How to Write a Best Seller – Or Not, As the Case May Be

Having been a teacher of Modern European languages, including English, I suppose I should have known exactly what approach to take when writing a book, well, in theory, at least!

Finding one’s ‘niche’ is obviously going to be an important feature in determining exactly what is envisaged as the finished product. Is it going to be fact or fiction? A biography or fantasy? Tragic or humorous? And, if it is going to be fiction, which ‘genre’ best suits one’s passion, knowledge, experience, and style of writing? But, then again, if we want to be successful, is it not better to write about what people want to read rather than what the author wants to write?

Anyway, enough of the theory, back to the plot. Yes, there must be a ‘plot’ of sorts, whatever we write. Think back to those boring English lessons at school, (well, if you’re my age and went to an English Grammar School, they were probably exceedingly boring, but we did all pass the exams). The lesson on “How to write an essay” must surely be a good place to start. Clearly, we just expand each section of the ‘plan’ to write a book? Simple!

Yes, remember the ‘plan’; an introduction, development and conclusion. It’s as easy as that, isn’t it? Wait a minute; is that in the right order? Don’t they do it backwards now? Start with the ending and finish with the beginning? It’s all a bit confusing nowadays how to write a cause and effect essay.

Unquestionably, we need a title for our ‘bestseller’? That’s something which we have to get right. It must instantly captivate potential readers. Shall we waste hours thinking up one first, and make our writing ‘fit’ round it, or find one that suits when we’ve finished? Possibly by that time we’ll have had a brainwave!

Just a few more questions; what about the setting? When and where will the story in our novel take place? Is it a modern piece or an historical epic? Or doesn’t that really matter? Conceivably, we are going to write something that could transpose itself to any place and any time, as long as the ‘plot’ is good. There’s that word again!

I expect, at this point, it’s also time to start thinking about ‘characters’. After all, every novel must have some. They are the catalysts who allow the plot to ‘develop’. They are ‘what makes the novel’. We have decided it’s going to be a novel, haven’t we?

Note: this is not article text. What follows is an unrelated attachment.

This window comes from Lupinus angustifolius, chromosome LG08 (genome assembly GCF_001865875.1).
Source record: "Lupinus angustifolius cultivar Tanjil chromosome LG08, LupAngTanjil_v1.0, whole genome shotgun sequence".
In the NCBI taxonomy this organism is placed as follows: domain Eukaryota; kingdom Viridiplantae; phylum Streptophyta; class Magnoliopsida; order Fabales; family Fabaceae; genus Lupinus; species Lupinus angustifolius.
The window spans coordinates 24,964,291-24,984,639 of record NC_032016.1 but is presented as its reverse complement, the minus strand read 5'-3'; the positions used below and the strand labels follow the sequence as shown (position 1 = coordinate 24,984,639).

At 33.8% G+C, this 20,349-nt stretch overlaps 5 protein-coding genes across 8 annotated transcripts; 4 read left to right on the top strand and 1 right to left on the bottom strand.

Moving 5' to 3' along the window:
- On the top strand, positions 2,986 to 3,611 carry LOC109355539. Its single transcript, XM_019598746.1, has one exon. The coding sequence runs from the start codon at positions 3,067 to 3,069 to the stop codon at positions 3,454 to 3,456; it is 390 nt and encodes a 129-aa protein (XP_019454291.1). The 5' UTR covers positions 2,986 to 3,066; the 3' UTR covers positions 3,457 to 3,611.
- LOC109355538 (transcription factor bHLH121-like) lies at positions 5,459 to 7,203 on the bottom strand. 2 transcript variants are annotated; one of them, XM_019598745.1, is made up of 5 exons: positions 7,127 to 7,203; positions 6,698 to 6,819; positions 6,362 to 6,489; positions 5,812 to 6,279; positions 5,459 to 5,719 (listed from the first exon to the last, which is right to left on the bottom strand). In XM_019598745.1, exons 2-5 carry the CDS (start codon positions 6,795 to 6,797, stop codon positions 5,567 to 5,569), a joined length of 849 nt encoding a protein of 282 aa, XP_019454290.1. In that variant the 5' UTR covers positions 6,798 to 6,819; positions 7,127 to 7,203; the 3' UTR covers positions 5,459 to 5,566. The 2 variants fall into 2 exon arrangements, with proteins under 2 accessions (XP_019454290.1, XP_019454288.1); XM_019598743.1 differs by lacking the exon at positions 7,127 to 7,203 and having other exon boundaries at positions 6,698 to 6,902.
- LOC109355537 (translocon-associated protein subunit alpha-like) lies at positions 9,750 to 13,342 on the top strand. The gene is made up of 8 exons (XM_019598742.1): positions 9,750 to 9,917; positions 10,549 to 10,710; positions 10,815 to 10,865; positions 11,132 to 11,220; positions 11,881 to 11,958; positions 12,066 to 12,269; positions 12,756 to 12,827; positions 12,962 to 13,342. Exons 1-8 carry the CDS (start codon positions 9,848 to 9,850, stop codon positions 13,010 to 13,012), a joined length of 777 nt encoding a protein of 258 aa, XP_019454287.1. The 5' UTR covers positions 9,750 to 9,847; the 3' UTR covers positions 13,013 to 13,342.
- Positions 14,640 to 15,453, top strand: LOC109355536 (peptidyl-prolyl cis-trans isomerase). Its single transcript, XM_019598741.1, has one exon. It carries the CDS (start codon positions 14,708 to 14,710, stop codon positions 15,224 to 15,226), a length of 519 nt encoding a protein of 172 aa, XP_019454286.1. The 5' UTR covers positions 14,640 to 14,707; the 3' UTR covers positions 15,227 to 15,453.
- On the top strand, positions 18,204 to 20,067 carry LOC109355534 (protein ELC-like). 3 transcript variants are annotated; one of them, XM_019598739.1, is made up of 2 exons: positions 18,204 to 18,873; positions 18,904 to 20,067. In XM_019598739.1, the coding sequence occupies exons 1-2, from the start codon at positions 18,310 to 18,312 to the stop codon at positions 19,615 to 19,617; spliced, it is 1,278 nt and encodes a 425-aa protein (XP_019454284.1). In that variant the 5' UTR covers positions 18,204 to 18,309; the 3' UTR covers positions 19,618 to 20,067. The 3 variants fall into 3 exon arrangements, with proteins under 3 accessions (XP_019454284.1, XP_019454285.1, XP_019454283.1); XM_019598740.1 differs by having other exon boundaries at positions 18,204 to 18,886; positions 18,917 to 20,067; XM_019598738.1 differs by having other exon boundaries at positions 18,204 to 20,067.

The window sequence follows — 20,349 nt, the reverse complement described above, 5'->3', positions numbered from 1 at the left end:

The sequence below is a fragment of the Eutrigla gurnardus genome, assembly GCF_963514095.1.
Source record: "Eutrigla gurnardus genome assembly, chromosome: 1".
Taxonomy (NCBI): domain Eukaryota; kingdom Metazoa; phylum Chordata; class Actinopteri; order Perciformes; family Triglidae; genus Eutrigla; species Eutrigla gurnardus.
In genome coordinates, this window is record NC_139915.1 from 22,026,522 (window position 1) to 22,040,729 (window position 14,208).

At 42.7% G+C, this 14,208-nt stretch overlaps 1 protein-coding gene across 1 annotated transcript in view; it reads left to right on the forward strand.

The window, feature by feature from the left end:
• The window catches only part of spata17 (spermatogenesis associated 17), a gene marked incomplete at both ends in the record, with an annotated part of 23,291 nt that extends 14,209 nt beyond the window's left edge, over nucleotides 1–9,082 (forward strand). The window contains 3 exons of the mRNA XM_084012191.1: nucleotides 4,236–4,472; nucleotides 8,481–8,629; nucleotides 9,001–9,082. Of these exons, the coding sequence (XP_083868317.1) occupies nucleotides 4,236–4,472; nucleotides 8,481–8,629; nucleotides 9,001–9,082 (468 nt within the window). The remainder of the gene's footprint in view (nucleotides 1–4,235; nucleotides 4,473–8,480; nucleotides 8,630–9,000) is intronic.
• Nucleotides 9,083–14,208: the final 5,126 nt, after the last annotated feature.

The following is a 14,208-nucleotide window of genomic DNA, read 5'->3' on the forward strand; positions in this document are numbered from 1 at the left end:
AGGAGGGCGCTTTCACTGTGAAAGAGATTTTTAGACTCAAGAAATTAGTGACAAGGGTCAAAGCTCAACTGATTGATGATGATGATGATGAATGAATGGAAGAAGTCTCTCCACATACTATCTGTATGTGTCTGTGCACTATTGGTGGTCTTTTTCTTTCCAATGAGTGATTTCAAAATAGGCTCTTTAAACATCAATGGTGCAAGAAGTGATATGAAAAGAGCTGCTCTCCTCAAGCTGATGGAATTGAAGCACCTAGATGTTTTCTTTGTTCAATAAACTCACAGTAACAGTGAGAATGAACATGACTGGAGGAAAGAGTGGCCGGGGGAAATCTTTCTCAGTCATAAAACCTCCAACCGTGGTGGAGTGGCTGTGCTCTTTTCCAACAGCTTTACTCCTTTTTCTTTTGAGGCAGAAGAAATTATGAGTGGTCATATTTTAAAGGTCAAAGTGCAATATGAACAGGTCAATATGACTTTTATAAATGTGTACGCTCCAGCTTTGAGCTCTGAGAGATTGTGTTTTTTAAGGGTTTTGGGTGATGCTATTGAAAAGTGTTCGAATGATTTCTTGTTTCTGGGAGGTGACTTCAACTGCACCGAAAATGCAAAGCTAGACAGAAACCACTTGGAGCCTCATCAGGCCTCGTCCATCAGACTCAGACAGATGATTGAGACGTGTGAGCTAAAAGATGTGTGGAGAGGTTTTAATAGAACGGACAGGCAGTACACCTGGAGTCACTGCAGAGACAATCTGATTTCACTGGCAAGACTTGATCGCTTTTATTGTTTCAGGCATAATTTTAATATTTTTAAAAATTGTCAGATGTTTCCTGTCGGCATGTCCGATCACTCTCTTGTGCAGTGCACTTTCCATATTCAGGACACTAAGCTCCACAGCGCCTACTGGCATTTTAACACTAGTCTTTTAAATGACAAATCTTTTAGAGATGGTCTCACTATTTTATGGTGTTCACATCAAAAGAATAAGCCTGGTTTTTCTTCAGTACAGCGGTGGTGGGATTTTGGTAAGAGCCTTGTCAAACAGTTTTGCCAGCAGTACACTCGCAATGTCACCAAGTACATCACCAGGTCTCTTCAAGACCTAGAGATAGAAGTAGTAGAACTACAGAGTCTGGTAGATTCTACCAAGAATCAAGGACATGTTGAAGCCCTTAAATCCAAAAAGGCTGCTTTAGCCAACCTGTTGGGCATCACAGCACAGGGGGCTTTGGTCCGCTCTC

I’ve got a strong hunch now that the characters will be quite important to a ‘best seller’. In that case, each character must be finely sculpted, impeccably ‘honed’. So, to what extent should we describe them? How much should we leave to the reader’s imagination? Should we portray them in every detail, explaining their background, their appearance, and their ‘characteristics’? Or, might it be better to just allow the characters to ‘develop’ themselves through their habits and idiosyncrasies, depict themselves through their behaviour and their emotions? Let’s just see how it goes. We may even come up with something better half way through and change everything about them. It is a problem, though, isn’t it? Rather like painting a picture; how much should we ‘shade in’ or indeed, leave blank?

Inevitably, ‘characters’ are going to contain snippets of those we know, either personally, or through the wonders of the modern media. After all, they have to be ‘real’, have ‘real’ qualities and ‘real’ weaknesses, if they are to be believed, empathized with, identified with. (Oh dear, I’ve ended a sentence with a ‘preposition’ – that’s not right, is it?).

Now, another consideration, will the ‘plot’ be ‘character driven’ or will events and experiences ‘drive’ the characters? Do we really need a hero or a heroine? Every novel seems to have one or both. Perhaps we should be different and not have any? It’s becoming even more complicated; so many things to consider! At this point, I fear I may be losing the plot!

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